Opinion

Chrystia Freeland

Capitalism is failing the middle class

By Chrystia Freeland
April 15, 2011

Global capitalism isn’t working for the American middle class. That isn’t a headline from the left-leaning Huffington Post, or a comment on Glenn Beck’s right-wing populist blackboard. It is, instead, the conclusion of a rigorous analysis bearing the imprimatur of the U.S. establishment: the paper’s lead author is Michael Spence, recipient of the Nobel Prize in economic sciences, and it was published by the Council on Foreign Relations.

Spence and his co-author, Sandile Hlatshwayo, examined the changes in the structure of the U.S. economy, particularly employment trends, over the past 20 years. They found that value added per U.S. worker increased sharply during that period – 21 per cent for the economy as a whole, and 44 per cent in the “tradable” sector, which is geek-speak for those businesses integrated into the global economy. But even as productivity soared, wages and job opportunities stagnated.

The take-away is this: Globalization is making U.S. companies more productive, but the benefits are mostly being enjoyed by the C-suite. The middle class, meanwhile, is struggling to find work, and many of the jobs available are poorly paid.

Here’s how Spence and Hlatshwayo put it: “The most educated, who work in the highly compensated jobs of the tradable and non-tradable sectors, have high and rising incomes and interesting and challenging employment opportunities, domestically and abroad. Many of the middle-income group, however, are seeing employment options narrow and incomes stagnate.”

Spence is neither a protectionist nor a Luddite. He prominently notes the benefit to consumers of globalization: “Many goods and services are less expensive than they would be if the economy were walled off from the global economy, and the benefits of lower prices are widespread.” He also points to the positive impact of globalization on much of what we used to call the Third World, particularly in China and India: “Poverty reduction has been tremendous, and more is yet to come.”

Spence’s paper should be read alongside the work that David Autor, an economist at the Massachusetts Institute of Technology, has been doing on the impact of the technology revolution on U.S. jobs. In an echo of Spence, Autor finds that technology has had a “polarizing” impact on the U.S. work force – it has made people at the top more productive and better paid and hasn’t had much effect on the “hands-on” jobs at the bottom of the labor force. But opportunities and salaries in the middle have been hollowed out.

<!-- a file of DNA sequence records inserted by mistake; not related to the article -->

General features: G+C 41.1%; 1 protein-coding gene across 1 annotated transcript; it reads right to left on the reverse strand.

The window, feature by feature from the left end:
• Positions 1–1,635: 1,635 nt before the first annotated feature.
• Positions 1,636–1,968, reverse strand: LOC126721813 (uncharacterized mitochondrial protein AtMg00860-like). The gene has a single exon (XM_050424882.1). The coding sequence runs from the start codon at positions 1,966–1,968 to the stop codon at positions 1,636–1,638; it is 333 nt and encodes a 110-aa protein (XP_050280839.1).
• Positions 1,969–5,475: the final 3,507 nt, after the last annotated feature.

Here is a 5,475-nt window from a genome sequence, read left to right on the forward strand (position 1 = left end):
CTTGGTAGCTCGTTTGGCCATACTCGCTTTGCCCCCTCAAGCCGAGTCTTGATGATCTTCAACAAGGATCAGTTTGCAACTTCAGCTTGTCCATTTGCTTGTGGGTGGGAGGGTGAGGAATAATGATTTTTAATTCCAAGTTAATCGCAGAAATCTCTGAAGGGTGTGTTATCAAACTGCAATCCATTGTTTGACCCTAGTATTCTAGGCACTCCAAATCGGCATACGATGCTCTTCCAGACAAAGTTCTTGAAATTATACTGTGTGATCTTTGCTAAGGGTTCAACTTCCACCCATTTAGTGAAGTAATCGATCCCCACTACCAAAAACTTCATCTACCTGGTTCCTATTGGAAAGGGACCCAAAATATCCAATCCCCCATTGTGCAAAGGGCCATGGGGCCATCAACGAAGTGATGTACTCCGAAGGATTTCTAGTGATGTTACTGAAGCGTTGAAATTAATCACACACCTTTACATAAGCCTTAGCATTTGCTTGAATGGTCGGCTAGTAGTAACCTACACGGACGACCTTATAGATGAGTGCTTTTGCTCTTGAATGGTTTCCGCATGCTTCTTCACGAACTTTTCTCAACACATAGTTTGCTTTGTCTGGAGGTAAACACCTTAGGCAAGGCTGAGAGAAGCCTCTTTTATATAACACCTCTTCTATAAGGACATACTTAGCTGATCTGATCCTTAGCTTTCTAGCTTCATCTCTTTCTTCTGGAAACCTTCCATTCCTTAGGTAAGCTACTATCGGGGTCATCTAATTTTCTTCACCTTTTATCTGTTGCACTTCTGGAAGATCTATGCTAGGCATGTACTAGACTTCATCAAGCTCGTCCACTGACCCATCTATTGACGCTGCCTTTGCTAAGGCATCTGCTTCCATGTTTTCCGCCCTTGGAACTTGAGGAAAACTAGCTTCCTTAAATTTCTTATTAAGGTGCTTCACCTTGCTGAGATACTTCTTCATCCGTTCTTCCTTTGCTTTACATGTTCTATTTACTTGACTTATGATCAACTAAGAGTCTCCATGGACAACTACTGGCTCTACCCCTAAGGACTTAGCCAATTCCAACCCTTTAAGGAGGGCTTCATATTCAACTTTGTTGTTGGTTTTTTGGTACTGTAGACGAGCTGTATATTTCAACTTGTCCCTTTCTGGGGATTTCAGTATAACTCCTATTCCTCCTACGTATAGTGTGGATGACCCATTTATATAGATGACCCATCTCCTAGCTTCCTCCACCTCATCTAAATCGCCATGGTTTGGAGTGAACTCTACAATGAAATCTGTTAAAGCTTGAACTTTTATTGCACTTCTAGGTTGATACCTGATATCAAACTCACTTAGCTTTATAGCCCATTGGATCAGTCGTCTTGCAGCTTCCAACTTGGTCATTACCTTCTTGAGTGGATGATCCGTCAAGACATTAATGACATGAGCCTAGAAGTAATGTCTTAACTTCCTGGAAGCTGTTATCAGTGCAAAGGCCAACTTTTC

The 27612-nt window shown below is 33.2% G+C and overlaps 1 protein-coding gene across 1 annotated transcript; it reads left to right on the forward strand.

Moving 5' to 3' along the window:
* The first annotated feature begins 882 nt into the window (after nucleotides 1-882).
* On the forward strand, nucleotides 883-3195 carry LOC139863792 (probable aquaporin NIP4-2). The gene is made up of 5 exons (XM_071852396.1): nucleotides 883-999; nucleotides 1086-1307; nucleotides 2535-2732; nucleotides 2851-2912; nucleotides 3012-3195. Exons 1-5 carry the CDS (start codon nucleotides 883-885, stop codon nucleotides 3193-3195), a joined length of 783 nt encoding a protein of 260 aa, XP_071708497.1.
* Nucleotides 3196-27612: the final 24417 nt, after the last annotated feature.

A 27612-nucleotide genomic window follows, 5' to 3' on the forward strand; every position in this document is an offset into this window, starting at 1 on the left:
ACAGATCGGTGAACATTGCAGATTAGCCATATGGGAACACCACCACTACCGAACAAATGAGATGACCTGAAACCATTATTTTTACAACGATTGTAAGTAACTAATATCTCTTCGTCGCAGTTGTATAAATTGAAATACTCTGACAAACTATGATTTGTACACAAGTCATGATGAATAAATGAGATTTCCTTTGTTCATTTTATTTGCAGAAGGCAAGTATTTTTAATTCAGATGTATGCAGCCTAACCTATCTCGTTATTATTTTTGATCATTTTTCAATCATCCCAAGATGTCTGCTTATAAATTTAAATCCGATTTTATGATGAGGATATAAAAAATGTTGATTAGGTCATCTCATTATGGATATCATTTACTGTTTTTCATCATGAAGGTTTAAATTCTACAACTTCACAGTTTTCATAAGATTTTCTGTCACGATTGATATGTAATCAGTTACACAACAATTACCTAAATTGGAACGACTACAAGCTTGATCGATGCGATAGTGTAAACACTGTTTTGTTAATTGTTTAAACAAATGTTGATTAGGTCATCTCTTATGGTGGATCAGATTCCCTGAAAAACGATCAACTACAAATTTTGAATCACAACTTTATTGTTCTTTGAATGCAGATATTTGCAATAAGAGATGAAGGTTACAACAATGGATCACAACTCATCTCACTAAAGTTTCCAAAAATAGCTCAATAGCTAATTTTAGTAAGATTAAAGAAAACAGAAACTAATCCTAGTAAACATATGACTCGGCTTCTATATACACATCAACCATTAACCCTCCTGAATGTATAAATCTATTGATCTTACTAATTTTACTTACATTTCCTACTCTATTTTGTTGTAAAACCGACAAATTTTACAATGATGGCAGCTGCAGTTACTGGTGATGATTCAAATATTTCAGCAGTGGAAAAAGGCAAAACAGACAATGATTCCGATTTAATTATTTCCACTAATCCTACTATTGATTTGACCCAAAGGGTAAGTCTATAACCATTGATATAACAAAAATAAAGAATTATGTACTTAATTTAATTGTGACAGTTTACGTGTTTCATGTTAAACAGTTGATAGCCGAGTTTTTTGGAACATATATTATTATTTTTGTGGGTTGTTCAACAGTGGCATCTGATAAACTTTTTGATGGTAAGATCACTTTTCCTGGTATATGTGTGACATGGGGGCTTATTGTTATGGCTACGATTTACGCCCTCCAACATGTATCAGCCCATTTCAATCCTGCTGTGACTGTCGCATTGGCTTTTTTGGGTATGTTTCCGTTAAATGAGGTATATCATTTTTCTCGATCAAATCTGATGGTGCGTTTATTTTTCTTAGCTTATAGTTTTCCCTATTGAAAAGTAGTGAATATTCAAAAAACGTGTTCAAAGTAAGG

Taken together, here’s the big story Spence and Autor tell about the U.S. and world economies: Globalization and the technology revolution are increasing productivity and prosperity. But those rewards are unevenly shared – they are going to the people at the top in the United States, and enriching emerging economies over all. But the American middle class is losing out.

To Americans in the middle, it may seem surprising that it takes a Nobel laureate and sheaves of economic data to reach this unremarkable conclusion. But the analysis and its impeccable provenance matter, because this basic truth about how the world economy is working today is being ignored by most of the politicians in the United States and denied by many of its leading business people.

Consider a recent breakfast at the Council on Foreign Relations that I moderated. The speaker was Randall Stephenson, chief executive officer of AT&T. Mr. Stephenson enthused that the technology revolution was the most transformative shift in the world economy since the invention of the combustion engine and electrification, leading to a huge increase in “the velocity of commerce” and therefore in productivity.

One of the Council of Foreign Relations members in the audience that morning was Farooq Kathwari, CEO of Ethan Allen, the furniture manufacturer and retailer. Kathwari is a storybook American entrepreneur. He arrived in New York from Kashmir with $37 in his pocket and got his start in the retail trade selling goods sent to him from home by his grandfather.

Here’s the question he asked Stephenson: “Over the last 10 years, with the help of technology and other things, we today are doing about the same business with 50 per cent less people. We’re talking of jobs. I would just like to get your perspectives on this great technology. How is it going to over all affect the job markets in the next five years?”

Mr. Stephenson said not to worry. “While technology allows companies like yours to do more with less, I don’t think that necessarily means that there is less employment opportunities available. It’s just a redeployment of those employment opportunities. And those employees you have, my expectation was, with your productivity, their standard of living has actually gotten better.”

Spence’s work tells us that simply isn’t happening. “One possible response to these trends would be to assert that market outcomes, especially efficient ones, always make everyone better off in the long run,” he wrote. “That seems clearly incorrect and is supported by neither theory nor experience.”